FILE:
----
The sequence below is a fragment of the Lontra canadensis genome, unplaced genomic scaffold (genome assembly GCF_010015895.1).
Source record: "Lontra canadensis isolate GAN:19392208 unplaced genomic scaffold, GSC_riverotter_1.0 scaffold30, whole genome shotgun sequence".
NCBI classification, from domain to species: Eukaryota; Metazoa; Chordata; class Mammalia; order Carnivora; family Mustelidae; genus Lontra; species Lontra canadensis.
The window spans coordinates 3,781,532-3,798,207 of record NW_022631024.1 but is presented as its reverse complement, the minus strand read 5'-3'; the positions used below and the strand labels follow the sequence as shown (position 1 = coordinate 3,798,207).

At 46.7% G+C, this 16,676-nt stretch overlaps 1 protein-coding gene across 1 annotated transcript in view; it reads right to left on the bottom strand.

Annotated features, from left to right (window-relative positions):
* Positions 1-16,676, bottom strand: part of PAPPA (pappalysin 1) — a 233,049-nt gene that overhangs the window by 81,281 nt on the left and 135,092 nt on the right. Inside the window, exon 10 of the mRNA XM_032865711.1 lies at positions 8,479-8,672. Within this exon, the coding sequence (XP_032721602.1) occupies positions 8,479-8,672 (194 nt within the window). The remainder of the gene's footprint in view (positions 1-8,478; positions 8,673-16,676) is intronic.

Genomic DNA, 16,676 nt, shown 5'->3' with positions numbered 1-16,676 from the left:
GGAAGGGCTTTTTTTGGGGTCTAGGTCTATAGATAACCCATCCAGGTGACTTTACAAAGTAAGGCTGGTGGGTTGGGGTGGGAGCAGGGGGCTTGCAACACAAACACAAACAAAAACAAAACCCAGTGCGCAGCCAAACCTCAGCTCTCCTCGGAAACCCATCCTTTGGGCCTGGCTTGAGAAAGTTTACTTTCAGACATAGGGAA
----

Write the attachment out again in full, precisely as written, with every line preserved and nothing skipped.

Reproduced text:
The sequence below is a fragment of the Lontra canadensis genome, unplaced genomic scaffold (genome assembly GCF_010015895.1).
Source record: "Lontra canadensis isolate GAN:19392208 unplaced genomic scaffold, GSC_riverotter_1.0 scaffold30, whole genome shotgun sequence".
NCBI classification, from domain to species: Eukaryota; Metazoa; Chordata; class Mammalia; order Carnivora; family Mustelidae; genus Lontra; species Lontra canadensis.
The window spans coordinates 3,781,532-3,798,207 of record NW_022631024.1 but is presented as its reverse complement, the minus strand read 5'-3'; the positions used below and the strand labels follow the sequence as shown (position 1 = coordinate 3,798,207).

At 46.7% G+C, this 16,676-nt stretch overlaps 1 protein-coding gene across 1 annotated transcript in view; it reads right to left on the bottom strand.

Annotated features, from left to right (window-relative positions):
* Positions 1-16,676, bottom strand: part of PAPPA (pappalysin 1) — a 233,049-nt gene that overhangs the window by 81,281 nt on the left and 135,092 nt on the right. Inside the window, exon 10 of the mRNA XM_032865711.1 lies at positions 8,479-8,672. Within this exon, the coding sequence (XP_032721602.1) occupies positions 8,479-8,672 (194 nt within the window). The remainder of the gene's footprint in view (positions 1-8,478; positions 8,673-16,676) is intronic.

Genomic DNA, 16,676 nt, shown 5'->3' with positions numbered 1-16,676 from the left:
GGAAGGGCTTTTTTTGGGGTCTAGGTCTATAGATAACCCATCCAGGTGACTTTACAAAGTAAGGCTGGTGGGTTGGGGTGGGAGCAGGGGGCTTGCAACACAAACACAAACAAAAACAAAACCCAGTGCGCAGCCAAACCTCAGCTCTCCTCGGAAACCCATCCTTTGGGCCTGGCTTGAGAAAGTTTACTTTCAGACATAGGGAA